Exactly 12 months on from the referendum, comms directors offer a couple of key lessons on how to deliver compelling campaigns during Brexit and other times of uncertainty.
Do clients really want their corporate advisers to be gadding about in France rather than advising them, guiding them and helping them succeed?
Negative headlines have the potential to stick to the first page of search results for months, even years after the event, so your crisis isn't over until Google says it is.
This is the hardest column I have ever tried to sit and write. Firstly, I want to remember all those people who have been affected by the events in Manchester on the night of Monday 22 May. They are in my thoughts and prayers every day.
Cannes Lions: is it time for British PR companies to stop entering when the odds are so stacked against us?
To prevent this, two simple innovations would help to level the Cannes playing field and give PR a fair crack of the Lions whip.
The Crosby campaign playbook is simple, but the General Election result proves that this time it didn't work. Here are four lessons political comms pros can learn from that failure...
Humility in a time of crisis that should have underpinned the response to the Grenfell Tower fire; instead, there were holes all over the developer's response.
There's something magical about driving home on empty roads as dawn breaks. But, my word, it was a long, long day.
PRWeek's diarist presents highlights from a night of drama, silliness and faulty technology as the UK awaited the election result.
The best bit of work I'll be doing tomorrow will happen before I've even arrived in the office.
Terrorist incidents like Westminster, Manchester, and London Bridge made me think hard about the contribution we can make as communications professionals.
In nearly twenty years of PR consultancy, I have seen many relationships end - some of which could have been saved if handled sensitively.
Research states that our conscious brain can only compute 40 bits of information, but in contrast, our subconscious - the part of our brain that's fast, automatic and emotional - can process 11 million.
All General Elections are fought over money and this one's proving no different, as Theresa May and Jeremy Corbyn lock horns over budgets and spending plans.
The run-in to 8 June has seen its fair share of missteps, gaffes and the occasional PR gem. PRWeek outlines the episodes from May that won our hearts and minds, and those that turned our stomachs.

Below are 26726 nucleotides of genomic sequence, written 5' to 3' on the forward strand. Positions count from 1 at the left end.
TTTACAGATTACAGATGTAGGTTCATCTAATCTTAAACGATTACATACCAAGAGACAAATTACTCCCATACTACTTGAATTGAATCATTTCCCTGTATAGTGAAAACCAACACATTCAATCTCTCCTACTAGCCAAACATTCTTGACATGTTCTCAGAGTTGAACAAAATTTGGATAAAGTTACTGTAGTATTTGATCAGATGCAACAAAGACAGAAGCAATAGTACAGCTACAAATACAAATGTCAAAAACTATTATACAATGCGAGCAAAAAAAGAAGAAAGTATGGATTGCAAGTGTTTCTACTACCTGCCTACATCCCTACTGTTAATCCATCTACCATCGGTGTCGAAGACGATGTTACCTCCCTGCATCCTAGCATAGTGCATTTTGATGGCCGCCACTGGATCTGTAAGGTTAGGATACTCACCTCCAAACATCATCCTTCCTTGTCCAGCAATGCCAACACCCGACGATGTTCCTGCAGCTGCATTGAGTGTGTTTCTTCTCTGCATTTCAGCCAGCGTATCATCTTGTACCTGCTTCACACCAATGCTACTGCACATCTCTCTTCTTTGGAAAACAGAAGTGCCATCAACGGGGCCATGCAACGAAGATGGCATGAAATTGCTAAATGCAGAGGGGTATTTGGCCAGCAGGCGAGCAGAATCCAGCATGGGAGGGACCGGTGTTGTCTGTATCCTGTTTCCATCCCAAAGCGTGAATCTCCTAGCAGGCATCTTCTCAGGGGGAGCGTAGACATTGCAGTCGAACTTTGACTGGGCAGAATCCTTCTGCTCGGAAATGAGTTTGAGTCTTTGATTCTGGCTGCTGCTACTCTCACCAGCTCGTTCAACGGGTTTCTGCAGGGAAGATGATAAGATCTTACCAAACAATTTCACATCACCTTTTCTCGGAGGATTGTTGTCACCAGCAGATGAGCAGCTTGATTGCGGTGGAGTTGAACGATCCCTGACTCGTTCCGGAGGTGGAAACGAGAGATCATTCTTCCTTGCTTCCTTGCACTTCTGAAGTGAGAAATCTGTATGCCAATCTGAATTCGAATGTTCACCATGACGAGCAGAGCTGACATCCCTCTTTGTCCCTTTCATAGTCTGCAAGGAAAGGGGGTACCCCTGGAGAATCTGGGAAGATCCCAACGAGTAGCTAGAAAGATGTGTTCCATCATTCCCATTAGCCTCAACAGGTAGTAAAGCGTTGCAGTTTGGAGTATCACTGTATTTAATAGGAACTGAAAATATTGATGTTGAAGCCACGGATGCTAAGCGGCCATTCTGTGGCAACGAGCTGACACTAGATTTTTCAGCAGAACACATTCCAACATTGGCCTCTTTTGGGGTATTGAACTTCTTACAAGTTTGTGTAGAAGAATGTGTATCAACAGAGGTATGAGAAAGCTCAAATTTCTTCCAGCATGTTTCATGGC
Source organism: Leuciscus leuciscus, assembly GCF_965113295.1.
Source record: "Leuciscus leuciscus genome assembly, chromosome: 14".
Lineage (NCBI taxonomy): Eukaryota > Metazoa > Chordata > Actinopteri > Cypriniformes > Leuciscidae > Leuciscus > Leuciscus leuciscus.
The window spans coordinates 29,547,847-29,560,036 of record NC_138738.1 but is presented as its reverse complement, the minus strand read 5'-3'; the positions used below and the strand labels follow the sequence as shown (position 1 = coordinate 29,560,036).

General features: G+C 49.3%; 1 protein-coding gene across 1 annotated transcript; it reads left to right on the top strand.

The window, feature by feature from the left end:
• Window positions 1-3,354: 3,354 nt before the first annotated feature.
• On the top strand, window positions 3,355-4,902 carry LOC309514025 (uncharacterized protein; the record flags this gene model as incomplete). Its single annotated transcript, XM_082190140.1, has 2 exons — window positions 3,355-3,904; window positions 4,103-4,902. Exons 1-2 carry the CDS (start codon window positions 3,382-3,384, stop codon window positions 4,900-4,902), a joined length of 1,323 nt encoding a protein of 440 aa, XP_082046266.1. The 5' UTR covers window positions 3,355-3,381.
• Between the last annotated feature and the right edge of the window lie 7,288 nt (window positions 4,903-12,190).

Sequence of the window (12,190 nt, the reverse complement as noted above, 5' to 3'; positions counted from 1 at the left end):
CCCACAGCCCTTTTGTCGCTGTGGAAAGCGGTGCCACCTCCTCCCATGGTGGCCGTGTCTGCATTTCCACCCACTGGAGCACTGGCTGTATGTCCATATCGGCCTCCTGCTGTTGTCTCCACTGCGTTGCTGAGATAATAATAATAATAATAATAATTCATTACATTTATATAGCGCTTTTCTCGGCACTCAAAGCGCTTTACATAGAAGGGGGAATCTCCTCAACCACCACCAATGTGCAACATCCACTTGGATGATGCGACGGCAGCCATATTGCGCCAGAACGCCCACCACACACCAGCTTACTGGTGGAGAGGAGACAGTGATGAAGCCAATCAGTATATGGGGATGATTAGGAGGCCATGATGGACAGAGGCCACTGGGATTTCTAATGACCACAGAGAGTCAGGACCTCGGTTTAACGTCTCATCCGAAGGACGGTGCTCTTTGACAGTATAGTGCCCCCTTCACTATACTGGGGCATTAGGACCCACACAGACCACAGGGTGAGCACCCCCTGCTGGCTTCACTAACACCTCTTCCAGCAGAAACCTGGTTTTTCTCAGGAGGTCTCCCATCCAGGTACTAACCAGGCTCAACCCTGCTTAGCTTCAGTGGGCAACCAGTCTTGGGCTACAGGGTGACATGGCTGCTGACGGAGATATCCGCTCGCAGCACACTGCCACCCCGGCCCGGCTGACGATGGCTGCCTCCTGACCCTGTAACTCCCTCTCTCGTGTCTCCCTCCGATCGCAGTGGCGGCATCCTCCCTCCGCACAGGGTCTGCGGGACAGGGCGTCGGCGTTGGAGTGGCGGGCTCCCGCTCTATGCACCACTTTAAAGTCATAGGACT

Seeing Gary Lineker jovially greeting images of Josef Fritzl, Jimmy Savile and Fred West was probably enough to make Walkers' social media team pepper their computer screens with hastily ejected remnants of Mediterranean Lightly Salted 100 per cent Olive Oil potato chips.
If consumer and - most importantly for pharma - professional audiences are ever going to relate to the industry, agencies need to increase their efforts to build trust, inspire and inform.
Our challenge is to see the changes, particularly via social media, and adapt; because a great story always cuts through, wherever you want your client to be.
Facebook is under fire on multiple fronts: already, it's hired 3,000 moderators to combat extremist content, felt pressured enough to run newspaper ads on spotting fake news, and been ordered by the Austrian courts to tackle hate speech around the world.
PRWeek's Agony Uncle answers questions on how to rebuild trust in charities, whether PR is the right career and what constitutes a 'PR disaster'.
I find it extraordinary that public relations is an industry many struggle to understand and define, especially when it comes to our role with sales.
Charities need to face up to criticism and communicate more effectively, says Russell Hargrave, media manager at NPC
Only well-run pitch processes give agencies the chance to present their best work - to the ultimate benefit of the client.
Anyone can string a sentence together, but don't make the mistake of thinking anyone can do it well, says Wyn Matthews, editorial manager at Word Association.
Confectionery brand Skittles showed less can be more when responding to a tricky comms situation.
Team GB and the wider British Olympic Association played a blinder in August. Aside from the athletes' medals haul, the reputation management and comms were gold standard.
There is, famously, no 'I' in 'team', but the extraordinary way in which the Pokémon Go phenomenon has played out this month leads to the question: how much 'PR' is there in 'viral'?
Sometimes, PRWeek's UK team has a tough time selecting its Flop of the Month.
Sir Philip Green's summer has gone from bad to worse. First he was grilled by select committees on the demise of BHS, with his prickly demeanour not going down well.
Although there may be legitimate reasons for doing so, trying to muzzle the press with court orders has a nasty habit of backfiring on celebrities who take this course.